It was almost exactly a year ago that I bought my first Intel Edison development kit. I was all excited about the prospects of it, as you can see here. It’s a nice, small, powerful (if power-hungry) IoT board that held a lot of promise for development and prototyping.

I wish I were still as excited about it. 

I’ve tried, a couple of times, to use it for some development project or another. I’m even trying again now. My experience has been less than positive. In fact, it has been downright disappointing. Now, one of myinitial gripes about the platform was the ease of use and the non-intuitive process for flashing/upgrading/etc. the board. To be fair, Intel has worked on this, and there are now some fairly decent tools for managing the board. 

That being said, there is way more that doesn’t work on this board than does. For instance, SPI. That’s set of a big one, for me. I spent about a month working on getting a SPI device to work with the board and encountered nothing but problems. Repeated posts to the Intel Developer Forums elicited a series of cryptic responses indicating that I was hooking things up incorrectly, the SPI device wasn’t working properly, etc. It was an experimental device, so those things were plausible. Until I got a logic analyzer and actually debugged the signals coming out of the Edison. It then became abundantly clear that SPI on the Mini Breakout Board was hopelessly broken. At that point, Intel acknowledged that SPI was broken. They could have saved me a bunch of time had they copped to that earlier. So SPI is out.

Ok, SPI is hopelessly broken. Let’s try I2C. So far, the experience with I2C has been roughly similar. I will say that having internal pull-up resistors on the pins that I can set to pre-defined values is quite helpful. Documentation on I2C — and the pull-up resistors — like all the Edison documentation, is pretty thin but if you’re persistent in searching the web, you’ll find the answers you need (Hint: cd /sys/kernel/debug/gpio_debug/<pin number> and then look in available_pullmode, available_pullstrength for acceptable values, then put the value you want into current_pullmode and current_pullstrength. Never say I wasn’t helpful.)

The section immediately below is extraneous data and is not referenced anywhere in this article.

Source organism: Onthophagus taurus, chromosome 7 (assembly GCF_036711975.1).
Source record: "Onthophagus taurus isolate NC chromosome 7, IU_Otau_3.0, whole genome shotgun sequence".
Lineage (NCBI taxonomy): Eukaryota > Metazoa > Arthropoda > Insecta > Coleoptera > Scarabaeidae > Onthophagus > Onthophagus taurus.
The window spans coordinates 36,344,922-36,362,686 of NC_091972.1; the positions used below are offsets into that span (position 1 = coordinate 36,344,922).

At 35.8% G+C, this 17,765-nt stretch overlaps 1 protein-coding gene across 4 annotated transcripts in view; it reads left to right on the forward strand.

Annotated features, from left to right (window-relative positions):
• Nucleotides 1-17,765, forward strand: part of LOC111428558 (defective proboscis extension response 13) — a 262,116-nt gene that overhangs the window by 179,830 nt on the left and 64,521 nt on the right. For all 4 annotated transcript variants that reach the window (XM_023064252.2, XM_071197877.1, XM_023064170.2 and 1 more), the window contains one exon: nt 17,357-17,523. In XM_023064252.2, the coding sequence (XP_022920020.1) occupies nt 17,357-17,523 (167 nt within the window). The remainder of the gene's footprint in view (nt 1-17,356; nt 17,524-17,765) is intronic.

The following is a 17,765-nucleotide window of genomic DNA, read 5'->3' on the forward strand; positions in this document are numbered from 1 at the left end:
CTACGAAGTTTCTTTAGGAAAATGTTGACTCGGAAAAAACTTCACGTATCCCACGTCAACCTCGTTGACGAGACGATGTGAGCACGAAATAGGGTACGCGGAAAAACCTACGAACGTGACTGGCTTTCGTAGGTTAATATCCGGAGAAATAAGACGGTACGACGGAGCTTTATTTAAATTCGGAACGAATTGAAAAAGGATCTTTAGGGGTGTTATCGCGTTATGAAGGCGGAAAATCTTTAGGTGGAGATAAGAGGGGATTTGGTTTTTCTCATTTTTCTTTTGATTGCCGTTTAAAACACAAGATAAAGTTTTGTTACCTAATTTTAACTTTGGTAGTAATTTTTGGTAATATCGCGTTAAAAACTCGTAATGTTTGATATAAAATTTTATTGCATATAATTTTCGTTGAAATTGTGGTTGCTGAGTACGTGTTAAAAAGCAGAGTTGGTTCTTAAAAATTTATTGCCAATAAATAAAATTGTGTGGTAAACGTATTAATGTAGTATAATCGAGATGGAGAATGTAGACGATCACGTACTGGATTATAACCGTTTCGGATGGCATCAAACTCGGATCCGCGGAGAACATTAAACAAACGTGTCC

I got the SDA/SCL pull-up resistors set correctly, and the direction set correctly, and the device I’m working with is now at least seen on the I2C bus. But that’s about as far as I can get. In theory, the I2C buss has several speeds, but in reality it is pretty well stuck at 300kHz. My device is 100kHz. Again, in theory, you can change the speed, but in reality, at least according to all the posts and responses, the only way to effectively do this is to rebuild the entire Linux kernel, and even then, YMMV. 

Needless to say, my mileage did vary. I’ve tried using Javascript (Node.js), Python, C and Arduino sketches to gain access to the I2C bus and this device and each one fails — in entirely different ways. That’s not a good thing. 

The device I’m using, a Melexis MLX90614 (PDF) IR Thermometer, also has a PWM mode. Ok, last chance Edison. Game on!

Guess what? Intel Edison only does PWM out. No PWM in. So I can’t read the device. If it were a servo, I’d be all set. But it’s not. So once again, I find the Intel Edison to be full of promise, with no ability to deliver. 

I’ll keep banging away on it, and see if I can eventually get the Edison to do anything useful but so far, it’s a cute little device that is not the least bit useful. Powerful, but useless.